“That’s our challenge,” adds Battles, “to get recognition that teamwork is an issue. It’s beginning to happen, but then how do you do it, how do you get the time, who’s going to get the leadership to buy in? It’s not just training people, it changes the way we do our business.”
At the same time that teamwork training is changing the business of health care, it appears that the nature of health care is undergoing fundamental changes, as new challenges related to teamwork are beginning to emerge.
“Our major focus,” states Battles, “has been on teamwork at a unit-level that typically works together – OB units, ICUs, surgical teams, and so forth. Then we move out to teamwork on floors within hospitals, for example. But one of the major issues being addressed in health care reform, and it’s a major issue, has to do with virtual teamwork, relating to the coordination of care across different organizations.”
“How do you deal with teamwork issues when multiple providers may not necessarily be in the same room? How do you create integration and coordination with organizations who are not structurally integrated or coordinated? It takes the meaning of teamwork to a different level of complexity and of absolute need,” remarks Battles. “We’re working on it, but we don’t really have the complete answer yet.“
Interestingly, the TeamSTEPPS program may be uniquely poised to address such concerns. Originally developed by the Department of Defense, the program represents an all-too-rare example of a successful collaboration between two separate governmental departments traditionally unaffiliated with one another. Battles acknowledges this: “Speaking for Heidi King, my counterpart at the Department of Defense, we feel that this has been a real success story in terms of the Department of Defense and the Department of Health and Human Services working together to solve a problem in health care delivery.”
To the extent that the success of the TeamSTEPPS program can be examined as a model of effective collaboration, the dominant characteristics seem to be the program’s intrinsic flexibility, adaptability, and simplicity. “We felt it absolutely imperative to get resources and materials that were in the public domain,” states Battles, referring to the origin of TeamSTEPPS.
This adaptability seems to allow for mutual understanding, an essential component of effective teamwork, not only between individuals but also between facilities: “I’ve observed several of the TeamSTEPPS training centers over the last couple of years,” states Milne, “and one of the things that stands out the most is that people come from all over, but their problems are the same. There might be somebody from a large public hospital in a big city and another person from a critical access hospital in North Dakota in the same class – these people begin to talk about their problems and have this “a-ha” moment that their problems are the same. It’s a shock to them.”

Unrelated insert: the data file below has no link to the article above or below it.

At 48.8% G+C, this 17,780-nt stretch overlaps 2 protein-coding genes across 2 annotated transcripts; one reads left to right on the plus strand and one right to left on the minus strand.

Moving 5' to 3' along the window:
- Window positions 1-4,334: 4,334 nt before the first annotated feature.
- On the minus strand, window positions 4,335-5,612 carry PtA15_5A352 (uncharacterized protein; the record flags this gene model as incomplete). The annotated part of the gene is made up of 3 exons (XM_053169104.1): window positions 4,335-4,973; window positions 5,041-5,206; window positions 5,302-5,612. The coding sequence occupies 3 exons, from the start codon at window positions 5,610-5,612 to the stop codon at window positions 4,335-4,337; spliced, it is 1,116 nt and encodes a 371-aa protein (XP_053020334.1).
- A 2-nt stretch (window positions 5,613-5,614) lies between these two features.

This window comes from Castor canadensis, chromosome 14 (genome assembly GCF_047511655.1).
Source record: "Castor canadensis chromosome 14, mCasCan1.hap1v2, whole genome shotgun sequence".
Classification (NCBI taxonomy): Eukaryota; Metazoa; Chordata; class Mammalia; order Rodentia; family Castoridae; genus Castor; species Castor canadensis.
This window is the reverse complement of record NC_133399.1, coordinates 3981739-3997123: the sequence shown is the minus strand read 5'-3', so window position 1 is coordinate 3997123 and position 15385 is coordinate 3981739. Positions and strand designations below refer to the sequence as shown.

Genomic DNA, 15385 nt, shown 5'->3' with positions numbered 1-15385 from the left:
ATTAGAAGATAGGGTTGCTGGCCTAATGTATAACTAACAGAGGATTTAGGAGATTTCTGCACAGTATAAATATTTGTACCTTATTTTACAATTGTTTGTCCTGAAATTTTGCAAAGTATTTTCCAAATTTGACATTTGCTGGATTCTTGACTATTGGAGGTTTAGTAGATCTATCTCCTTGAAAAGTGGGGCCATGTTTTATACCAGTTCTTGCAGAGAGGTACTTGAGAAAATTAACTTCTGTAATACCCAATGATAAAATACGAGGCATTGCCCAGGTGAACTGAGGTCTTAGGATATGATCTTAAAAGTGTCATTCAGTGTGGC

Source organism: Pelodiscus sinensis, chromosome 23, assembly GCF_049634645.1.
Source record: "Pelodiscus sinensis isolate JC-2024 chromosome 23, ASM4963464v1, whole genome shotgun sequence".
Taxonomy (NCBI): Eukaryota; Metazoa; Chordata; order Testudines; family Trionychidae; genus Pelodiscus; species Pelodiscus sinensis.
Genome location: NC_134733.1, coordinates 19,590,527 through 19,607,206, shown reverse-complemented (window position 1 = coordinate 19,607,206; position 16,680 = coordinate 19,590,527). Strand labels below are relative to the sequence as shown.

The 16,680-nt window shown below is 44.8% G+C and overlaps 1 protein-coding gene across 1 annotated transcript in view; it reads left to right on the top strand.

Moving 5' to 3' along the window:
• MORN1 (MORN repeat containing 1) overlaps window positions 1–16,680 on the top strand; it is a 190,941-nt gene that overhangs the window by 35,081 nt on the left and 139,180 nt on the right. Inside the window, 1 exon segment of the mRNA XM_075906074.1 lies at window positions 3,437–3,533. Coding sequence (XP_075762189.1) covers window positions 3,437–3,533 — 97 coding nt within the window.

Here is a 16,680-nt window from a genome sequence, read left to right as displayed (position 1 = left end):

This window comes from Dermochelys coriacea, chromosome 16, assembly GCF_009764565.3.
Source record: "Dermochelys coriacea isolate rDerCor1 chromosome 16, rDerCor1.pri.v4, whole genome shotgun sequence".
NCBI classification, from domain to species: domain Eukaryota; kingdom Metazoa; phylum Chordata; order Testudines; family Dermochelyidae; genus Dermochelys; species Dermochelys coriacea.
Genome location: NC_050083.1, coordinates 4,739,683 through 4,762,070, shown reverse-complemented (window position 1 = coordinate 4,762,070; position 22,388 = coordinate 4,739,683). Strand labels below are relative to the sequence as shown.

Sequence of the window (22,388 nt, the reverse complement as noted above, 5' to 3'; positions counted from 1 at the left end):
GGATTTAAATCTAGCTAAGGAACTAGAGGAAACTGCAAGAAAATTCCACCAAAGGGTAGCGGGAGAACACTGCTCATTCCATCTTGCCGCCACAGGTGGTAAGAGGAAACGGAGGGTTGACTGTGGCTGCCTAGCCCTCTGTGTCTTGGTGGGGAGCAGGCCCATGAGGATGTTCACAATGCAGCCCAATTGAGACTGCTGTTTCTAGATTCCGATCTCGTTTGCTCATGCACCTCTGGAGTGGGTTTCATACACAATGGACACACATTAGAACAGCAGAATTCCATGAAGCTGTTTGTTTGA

According to Pardini, “TeamSTEPPS is a successful program because it is easy to implement and inexpensive to use. There are no complicated gadgets or mysterious magic wands. It’s all about straight forward tools to keep patients safe.” Many of these tools, it would seem, revolve around eliminating or reducing the power structure involved with basic semantics.
Fringer praises the way TeamSTEPPS “takes very vague terms like ‘leadership’ and ‘communication’ and puts concrete behaviors and skills to them,” a sentiment echoed by both Miller and Pardini. “We were surprised, to hear from people who have been slugging away in inter-professional education for a long time,” remarks Battles. “They have said that the existence of the TeamSTEPPS curriculum has given them a common language around which they can carry out inter-professional training which wasn’t there before. We were thrilled that people are discovering that.”
Pardini elaborates on the degree to which effective teamwork emerges when everyone involved with a given patient’s care and well-being are both empowered to speak and trained to listen effectively. “Since incorporating debriefs,” he states, “we have identified and corrected multiple problems and inefficiencies, and we have greatly increased the amount of positive feedback and constructive criticism shared amongst the staff members.”
“Our department has become a better place to work,” he continues, “but more importantly it’s become a better place to be a patient.”
That, it would seem, is an essential goal upon which everyone can agree, regardless of profession or facility, and the degree to which TeamSTEPPS and other patient-safety initiatives are successful likely depends on the degree to which these initiatives maintain their focus on the patient.
For more information about TeamSTEPPS, the TeamSTEPPS National Implementation Project or to find out if your organization is eligible to receive Master Trainer training preparation under the TeamSTEPPS National Implementation Project, send an e-mail to TeamSTEPPScontact@air.org or visit the Web site, http://teamstepps.ahrq.gov.